Let’s put this into practice. Tuesday we were still -1 supposed de-kwartengs. Gilt yields are falling over the long term today, suggesting that we may be closing in on the T-star. Analysts call it a “sticky moron bounty.”

Lyn Graham-Taylor, senior rate strategist at Rabobank, told FT Alphaville:

It is not permanent. But it’s probably a little more complicated than being tied down to Liz Truss alone. There’s probably a few other things in there, like how is this going to play out? Who will be the next Conservative leader? What policies will they have? What are the prospects for the next elections, etc., etc.? I think investors have relatively short memories of how long they’ve valued these things.

Getting to the details, how much does a kwarteng cost?

The Office for Budget Responsibility’s ready-to-use calculator suggests that from 2022/23 each additional percentage point on state rates would cost £16.8bn over the medium term (that’s i.e. half a decade):

©OBR / Barclays

Applying this formula, the amount of additional expenditure in real terms incurred by the tax event is approximately £16.8 billion. A kwarteng costs £3.4 billion a year over a typical five-year parliament.

After T-star, if Liz Truss was prime minister for the next half-decade it would cost the country £11.8billion, or almost £2.4billion a year, or £6.4million sterling per day. (It doesn’t quite match, but you get the idea.)

Act III: Red October for hunting

MRP is a fun notional concept. Governing through misguided incompetence has many consequences, but if that government is soft on deficits, what difference in cycle is a few extra billions a year?

Unfortunately for the British people, the Chancellor is now Jeremy Hunt, a very serious adult politician who will sort this all out.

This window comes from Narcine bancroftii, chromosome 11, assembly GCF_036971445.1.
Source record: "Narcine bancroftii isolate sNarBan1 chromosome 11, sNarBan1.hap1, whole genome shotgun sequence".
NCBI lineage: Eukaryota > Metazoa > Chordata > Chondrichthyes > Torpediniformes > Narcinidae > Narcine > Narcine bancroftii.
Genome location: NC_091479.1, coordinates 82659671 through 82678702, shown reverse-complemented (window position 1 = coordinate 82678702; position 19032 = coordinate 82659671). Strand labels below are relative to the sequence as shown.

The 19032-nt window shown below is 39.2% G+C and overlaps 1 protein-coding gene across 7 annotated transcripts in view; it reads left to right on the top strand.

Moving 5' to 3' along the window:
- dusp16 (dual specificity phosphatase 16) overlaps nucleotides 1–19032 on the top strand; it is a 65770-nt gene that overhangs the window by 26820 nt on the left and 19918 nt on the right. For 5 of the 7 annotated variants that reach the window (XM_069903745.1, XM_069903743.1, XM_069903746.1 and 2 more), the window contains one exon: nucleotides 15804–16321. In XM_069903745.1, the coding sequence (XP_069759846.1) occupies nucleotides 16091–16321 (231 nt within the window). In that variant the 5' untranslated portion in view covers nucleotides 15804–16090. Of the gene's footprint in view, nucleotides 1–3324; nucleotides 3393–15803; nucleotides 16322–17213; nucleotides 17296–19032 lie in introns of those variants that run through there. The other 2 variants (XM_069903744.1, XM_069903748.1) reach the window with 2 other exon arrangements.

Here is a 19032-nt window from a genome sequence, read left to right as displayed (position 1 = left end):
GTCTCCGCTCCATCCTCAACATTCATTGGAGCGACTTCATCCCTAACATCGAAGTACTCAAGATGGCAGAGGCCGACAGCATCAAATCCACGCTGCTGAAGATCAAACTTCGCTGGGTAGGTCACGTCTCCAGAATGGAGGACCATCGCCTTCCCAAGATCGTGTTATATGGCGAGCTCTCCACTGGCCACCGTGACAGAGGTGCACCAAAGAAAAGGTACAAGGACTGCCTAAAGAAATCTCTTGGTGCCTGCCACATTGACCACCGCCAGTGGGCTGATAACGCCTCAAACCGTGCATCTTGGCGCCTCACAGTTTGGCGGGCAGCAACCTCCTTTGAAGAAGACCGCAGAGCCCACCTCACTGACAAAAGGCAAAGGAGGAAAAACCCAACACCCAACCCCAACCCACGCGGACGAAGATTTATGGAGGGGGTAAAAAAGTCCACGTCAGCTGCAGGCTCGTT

In the absurd world of obsessive balancing act that is austerity, £11.8bn / £2.4bn a year MRP T-star is rather more worrying! Barclays analysts believe Hunt is likely to announce a further £30bn in cuts – the FTAV calculation would suggest much of this could be found simply by scrapping the silly risk premium.

Looking at it another way, here are via Barclays / the Institute for Fiscal Studies some examples of other things Hunt might consider for reductions:

Following this approach, the removal of the MRP T-star would result in savings equivalent to a 5% reduction in public service expenditure. The first path is more likely than the second to be a vote winner. After all, public service spending cuts affect a lot of people, while Liz Truss is unique.

As mentioned above, it’s not clear that Truss herself is the problem here, but given the occasion, it seems like taking her out is potentially a fiscally prudent move, and Hunt should definitely take that into consideration. when developing its spending plans.

In other words: